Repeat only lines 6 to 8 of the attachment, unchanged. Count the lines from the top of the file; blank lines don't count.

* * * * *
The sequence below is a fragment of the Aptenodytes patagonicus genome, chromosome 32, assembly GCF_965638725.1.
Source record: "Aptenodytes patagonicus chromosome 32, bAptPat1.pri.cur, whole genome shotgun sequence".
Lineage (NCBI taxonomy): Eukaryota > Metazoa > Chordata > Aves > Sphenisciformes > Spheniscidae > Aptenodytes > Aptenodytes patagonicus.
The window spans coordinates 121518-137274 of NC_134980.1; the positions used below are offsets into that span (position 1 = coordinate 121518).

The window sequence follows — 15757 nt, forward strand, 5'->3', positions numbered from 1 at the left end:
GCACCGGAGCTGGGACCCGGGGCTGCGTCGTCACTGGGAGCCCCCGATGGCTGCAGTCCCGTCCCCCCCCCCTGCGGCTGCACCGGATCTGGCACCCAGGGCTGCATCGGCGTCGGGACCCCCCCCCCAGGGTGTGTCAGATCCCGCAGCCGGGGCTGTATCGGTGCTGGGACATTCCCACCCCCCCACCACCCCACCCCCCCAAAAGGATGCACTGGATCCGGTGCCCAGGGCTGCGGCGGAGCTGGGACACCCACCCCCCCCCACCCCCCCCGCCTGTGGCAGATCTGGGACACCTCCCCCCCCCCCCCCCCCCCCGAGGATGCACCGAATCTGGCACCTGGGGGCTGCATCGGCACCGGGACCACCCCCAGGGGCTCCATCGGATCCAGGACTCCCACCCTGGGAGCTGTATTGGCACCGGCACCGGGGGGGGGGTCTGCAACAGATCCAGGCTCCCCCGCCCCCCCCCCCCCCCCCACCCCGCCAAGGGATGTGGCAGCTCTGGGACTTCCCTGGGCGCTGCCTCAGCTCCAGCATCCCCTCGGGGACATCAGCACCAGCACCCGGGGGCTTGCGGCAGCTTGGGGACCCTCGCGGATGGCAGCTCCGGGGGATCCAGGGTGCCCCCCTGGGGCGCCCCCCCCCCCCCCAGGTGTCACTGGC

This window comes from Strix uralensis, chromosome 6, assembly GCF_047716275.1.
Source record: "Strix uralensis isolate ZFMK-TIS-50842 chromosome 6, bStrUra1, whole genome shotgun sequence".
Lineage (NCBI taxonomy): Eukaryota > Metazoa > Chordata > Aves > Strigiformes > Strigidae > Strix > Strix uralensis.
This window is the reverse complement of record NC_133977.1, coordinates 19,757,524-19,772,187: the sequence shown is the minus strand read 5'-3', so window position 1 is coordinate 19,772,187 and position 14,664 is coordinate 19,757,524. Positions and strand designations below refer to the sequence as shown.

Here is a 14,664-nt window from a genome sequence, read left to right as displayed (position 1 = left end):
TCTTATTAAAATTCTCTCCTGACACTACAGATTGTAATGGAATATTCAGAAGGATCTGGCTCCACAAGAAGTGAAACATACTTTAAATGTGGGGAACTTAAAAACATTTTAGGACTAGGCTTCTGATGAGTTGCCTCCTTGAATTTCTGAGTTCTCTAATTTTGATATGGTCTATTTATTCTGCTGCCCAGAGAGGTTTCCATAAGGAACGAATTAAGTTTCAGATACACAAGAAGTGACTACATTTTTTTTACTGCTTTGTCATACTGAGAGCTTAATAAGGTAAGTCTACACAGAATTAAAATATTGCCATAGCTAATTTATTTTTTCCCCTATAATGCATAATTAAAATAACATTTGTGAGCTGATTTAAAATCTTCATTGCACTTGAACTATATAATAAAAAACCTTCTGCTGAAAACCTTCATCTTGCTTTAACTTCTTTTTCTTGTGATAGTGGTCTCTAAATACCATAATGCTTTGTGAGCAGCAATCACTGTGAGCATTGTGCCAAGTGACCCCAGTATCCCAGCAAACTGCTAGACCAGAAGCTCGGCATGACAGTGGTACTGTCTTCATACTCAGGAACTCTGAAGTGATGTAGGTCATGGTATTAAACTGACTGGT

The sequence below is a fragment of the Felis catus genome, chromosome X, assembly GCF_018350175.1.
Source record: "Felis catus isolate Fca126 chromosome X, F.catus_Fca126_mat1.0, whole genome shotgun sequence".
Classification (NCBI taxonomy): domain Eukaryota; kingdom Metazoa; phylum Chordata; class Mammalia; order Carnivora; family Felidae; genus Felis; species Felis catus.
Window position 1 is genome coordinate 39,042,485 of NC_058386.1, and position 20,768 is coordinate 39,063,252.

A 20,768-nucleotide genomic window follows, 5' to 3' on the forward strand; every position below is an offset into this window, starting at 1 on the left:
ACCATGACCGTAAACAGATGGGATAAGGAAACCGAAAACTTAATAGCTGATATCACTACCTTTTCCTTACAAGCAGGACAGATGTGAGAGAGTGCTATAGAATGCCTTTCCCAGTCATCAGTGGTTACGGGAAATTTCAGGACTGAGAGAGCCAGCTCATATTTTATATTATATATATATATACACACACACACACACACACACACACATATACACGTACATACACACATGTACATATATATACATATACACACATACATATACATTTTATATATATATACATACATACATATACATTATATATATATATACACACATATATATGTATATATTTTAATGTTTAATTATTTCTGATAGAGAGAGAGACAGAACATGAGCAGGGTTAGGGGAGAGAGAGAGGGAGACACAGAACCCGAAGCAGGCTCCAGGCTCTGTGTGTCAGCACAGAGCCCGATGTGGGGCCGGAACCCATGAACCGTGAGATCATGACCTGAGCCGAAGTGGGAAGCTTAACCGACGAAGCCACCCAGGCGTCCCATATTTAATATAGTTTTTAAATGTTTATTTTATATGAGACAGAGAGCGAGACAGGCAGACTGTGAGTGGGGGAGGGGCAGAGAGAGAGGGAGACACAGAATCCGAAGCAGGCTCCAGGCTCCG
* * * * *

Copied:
GCACCGGAGCTGGGACCCGGGGCTGCGTCGTCACTGGGAGCCCCCGATGGCTGCAGTCCCGTCCCCCCCCCCTGCGGCTGCACCGGATCTGGCACCCAGGGCTGCATCGGCGTCGGGACCCCCCCCCCAGGGTGTGTCAGATCCCGCAGCCGGGGCTGTATCGGTGCTGGGACATTCCCACCCCCCCACCACCCCACCCCCCCAAAAGGATGCACTGGATCCGGTGCCCAGGGCTGCGGCGGAGCTGGGACACCCACCCCCCCCCACCCCCCCCGCCTGTGGCAGATCTGGGACACCTCCCCCCCCCCCCCCCCCCCCGAGGATGCACCGAATCTGGCACCTGGGGGCTGCATCGGCACCGGGACCACCCCCAGGGGCTCCATCGGATCCAGGACTCCCACCCTGGGAGCTGTATTGGCACCGGCACCGGGGGGGGGGTCTGCAACAGATCCAGGCTCCCCCGCCCCCCCCCCCCCCCCCACCCCGCCAAGGGATGTGGCAGCTCTGGGACTTCCCTGGGCGCTGCCTCAGCTCCAGCATCCCCTCGGGGACATCAGCACCAGCACCCGGGGGCTTGCGGCAGCTTGGGGACCCTCGCGGATGGCAGCTCCGGGGGATCCAGGGTGCCCCCCTGGGGCGCCCCCCCCCCCCCCAGGTGTCACTGGC

This window comes from Strix uralensis, chromosome 6, assembly GCF_047716275.1.
Source record: "Strix uralensis isolate ZFMK-TIS-50842 chromosome 6, bStrUra1, whole genome shotgun sequence".